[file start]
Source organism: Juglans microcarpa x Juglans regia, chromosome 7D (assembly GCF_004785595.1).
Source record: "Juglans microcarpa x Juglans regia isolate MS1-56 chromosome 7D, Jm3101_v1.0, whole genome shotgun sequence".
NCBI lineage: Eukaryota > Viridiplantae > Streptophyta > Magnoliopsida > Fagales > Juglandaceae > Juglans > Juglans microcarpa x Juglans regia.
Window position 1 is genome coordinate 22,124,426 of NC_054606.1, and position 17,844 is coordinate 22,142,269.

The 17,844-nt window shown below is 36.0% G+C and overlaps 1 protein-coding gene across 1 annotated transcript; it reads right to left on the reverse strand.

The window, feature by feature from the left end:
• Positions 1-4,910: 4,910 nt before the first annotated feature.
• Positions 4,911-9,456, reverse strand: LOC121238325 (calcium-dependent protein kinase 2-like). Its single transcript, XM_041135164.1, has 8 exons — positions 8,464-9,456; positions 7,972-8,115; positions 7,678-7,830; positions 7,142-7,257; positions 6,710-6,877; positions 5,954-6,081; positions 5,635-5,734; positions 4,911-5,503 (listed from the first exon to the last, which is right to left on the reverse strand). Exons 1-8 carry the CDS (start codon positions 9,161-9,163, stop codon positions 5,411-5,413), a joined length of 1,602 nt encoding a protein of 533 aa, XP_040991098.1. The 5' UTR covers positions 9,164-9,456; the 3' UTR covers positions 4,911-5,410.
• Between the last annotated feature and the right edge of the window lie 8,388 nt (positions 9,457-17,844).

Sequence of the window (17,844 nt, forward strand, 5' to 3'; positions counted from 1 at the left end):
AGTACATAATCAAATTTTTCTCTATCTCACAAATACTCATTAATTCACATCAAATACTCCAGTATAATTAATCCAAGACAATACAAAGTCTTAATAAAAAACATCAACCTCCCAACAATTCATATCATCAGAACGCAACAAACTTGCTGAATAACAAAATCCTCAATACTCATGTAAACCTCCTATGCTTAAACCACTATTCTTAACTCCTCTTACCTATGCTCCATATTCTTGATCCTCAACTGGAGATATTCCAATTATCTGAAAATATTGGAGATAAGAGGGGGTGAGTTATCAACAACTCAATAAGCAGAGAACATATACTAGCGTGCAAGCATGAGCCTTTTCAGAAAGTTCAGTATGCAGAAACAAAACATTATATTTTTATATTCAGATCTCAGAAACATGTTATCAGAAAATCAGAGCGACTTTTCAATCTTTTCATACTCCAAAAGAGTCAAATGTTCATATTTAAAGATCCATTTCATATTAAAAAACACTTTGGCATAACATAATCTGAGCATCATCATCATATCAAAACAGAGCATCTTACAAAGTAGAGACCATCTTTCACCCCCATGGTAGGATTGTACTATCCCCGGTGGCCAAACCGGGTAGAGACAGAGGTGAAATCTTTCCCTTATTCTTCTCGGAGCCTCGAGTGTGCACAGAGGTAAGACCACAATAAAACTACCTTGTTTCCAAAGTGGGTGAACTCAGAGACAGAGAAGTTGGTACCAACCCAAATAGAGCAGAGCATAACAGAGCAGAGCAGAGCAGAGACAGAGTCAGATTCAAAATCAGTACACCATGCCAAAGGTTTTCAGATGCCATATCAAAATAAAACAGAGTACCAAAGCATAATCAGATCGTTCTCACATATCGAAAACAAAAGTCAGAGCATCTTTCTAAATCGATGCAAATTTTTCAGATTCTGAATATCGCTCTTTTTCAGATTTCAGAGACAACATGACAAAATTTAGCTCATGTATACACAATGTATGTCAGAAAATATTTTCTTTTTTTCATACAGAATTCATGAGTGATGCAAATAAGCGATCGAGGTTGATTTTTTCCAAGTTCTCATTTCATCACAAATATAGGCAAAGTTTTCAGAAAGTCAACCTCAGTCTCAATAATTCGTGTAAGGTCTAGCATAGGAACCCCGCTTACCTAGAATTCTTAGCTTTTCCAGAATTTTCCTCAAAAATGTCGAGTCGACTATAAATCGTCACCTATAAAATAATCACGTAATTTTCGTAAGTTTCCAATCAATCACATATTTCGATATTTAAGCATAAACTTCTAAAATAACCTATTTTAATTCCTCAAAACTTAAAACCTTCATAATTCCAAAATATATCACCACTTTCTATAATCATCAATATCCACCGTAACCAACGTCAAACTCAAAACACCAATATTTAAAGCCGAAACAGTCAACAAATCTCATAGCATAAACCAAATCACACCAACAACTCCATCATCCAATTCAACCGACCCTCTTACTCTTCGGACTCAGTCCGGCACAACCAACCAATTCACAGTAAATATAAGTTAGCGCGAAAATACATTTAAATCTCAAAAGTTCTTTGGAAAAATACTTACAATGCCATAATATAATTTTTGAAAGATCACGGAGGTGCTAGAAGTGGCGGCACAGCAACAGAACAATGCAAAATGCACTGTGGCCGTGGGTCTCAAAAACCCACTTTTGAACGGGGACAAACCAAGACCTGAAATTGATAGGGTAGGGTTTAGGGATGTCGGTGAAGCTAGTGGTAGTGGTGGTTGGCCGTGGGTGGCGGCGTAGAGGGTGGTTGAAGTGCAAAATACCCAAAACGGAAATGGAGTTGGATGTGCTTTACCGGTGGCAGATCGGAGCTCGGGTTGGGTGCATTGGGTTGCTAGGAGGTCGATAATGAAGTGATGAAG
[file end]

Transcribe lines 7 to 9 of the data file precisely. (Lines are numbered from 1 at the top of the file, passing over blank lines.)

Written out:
• Positions 1-4,910: 4,910 nt before the first annotated feature.
• Positions 4,911-9,456, reverse strand: LOC121238325 (calcium-dependent protein kinase 2-like). Its single transcript, XM_041135164.1, has 8 exons — positions 8,464-9,456; positions 7,972-8,115; positions 7,678-7,830; positions 7,142-7,257; positions 6,710-6,877; positions 5,954-6,081; positions 5,635-5,734; positions 4,911-5,503 (listed from the first exon to the last, which is right to left on the reverse strand). Exons 1-8 carry the CDS (start codon positions 9,161-9,163, stop codon positions 5,411-5,413), a joined length of 1,602 nt encoding a protein of 533 aa, XP_040991098.1. The 5' UTR covers positions 9,164-9,456; the 3' UTR covers positions 4,911-5,410.
• Between the last annotated feature and the right edge of the window lie 8,388 nt (positions 9,457-17,844).